Bank of Valletta said yesterday that “there has been no further development” in the relationship between the bank and former Parliamentary Secretary Michael Falzon, who was given a €260,000 “early retirement package” after being appointed a cabinet role in April 2014.
Dr Falzon was forced to resign after the publication of a damning NAO report on the Gaffarena expropriation deal. The latest development in the controversial case was a court case filed by Prime Minister Joseph Muscat yesterday to reverse the deal and recoup the €1.65 in cash and land given to Mr Gaffarena as compensation.
The Malta Independent on Sunday had revealed how Dr Falzon, who served for a number of years as head of BOV’s legal office, was given a “tailor-made” retirement package which afforded him the right to return to the bank during the current legislature if his political career was terminated. According to the agreement, however, Dr Falzon would have to refund the bank pro-rata on his retirement benefits should he chose to do so.
This paper contacted BOV yesterday, asking whether Dr Falzon had expressed the intention to return to the bank and whether the bank had accepted. This newspaper also asked what amount Dr Falzon would have to pay back if he chose this path and what would happen if he sought employment elsewhere.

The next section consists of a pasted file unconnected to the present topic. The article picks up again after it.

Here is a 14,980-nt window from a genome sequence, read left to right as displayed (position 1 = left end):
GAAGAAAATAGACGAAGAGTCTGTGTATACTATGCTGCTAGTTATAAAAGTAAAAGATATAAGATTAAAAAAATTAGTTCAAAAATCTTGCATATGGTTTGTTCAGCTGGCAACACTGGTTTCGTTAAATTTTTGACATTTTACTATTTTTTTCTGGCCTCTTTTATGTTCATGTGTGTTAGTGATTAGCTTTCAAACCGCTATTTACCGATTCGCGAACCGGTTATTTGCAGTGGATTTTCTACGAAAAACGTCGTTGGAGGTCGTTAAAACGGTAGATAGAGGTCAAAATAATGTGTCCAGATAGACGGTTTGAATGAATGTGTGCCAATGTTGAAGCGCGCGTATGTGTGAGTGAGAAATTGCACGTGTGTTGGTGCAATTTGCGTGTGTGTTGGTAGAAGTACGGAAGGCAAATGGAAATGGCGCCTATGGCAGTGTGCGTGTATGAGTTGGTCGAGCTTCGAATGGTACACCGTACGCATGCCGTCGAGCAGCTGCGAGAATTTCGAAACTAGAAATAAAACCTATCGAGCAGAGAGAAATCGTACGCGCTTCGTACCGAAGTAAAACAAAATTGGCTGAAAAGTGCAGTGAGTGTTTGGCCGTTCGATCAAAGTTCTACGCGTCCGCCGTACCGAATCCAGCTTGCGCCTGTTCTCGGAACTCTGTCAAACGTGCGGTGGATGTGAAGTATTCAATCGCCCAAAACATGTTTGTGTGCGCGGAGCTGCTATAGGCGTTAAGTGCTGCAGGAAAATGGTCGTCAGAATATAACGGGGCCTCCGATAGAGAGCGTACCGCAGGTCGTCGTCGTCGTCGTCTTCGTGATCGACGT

The bank’s reply seems to imply that things remain unchanged, meaning that Dr Falzon would have to return a substantial part of the sum he received should he return to work at the bank. BOV Chairman John Cassar White had explained that according to the terms of his tailor-made agreement, Dr Falzon had until the “end of the legislature” to decide whether he wanted to return to BOV. After that deadline, he would not be able to return.
Sources pointed out yesterday that Michael Falzon might have a couple of options to choose from. One would be to return to the bank, lose a substantial part of the retirement package but start receiving a salary again. Another option would be to find alternate employment and enjoy his retirement money.
The bank, which is part-owned by the government, had said the agreement was “a hybrid solution to cater for the unique circumstances involved in the case.” The main aim, it said, was to free Dr Falzon, as a member of government, from any potential conflict of interest when taking executive decisions. No other bank employee who chose early retirement had been given the right to return.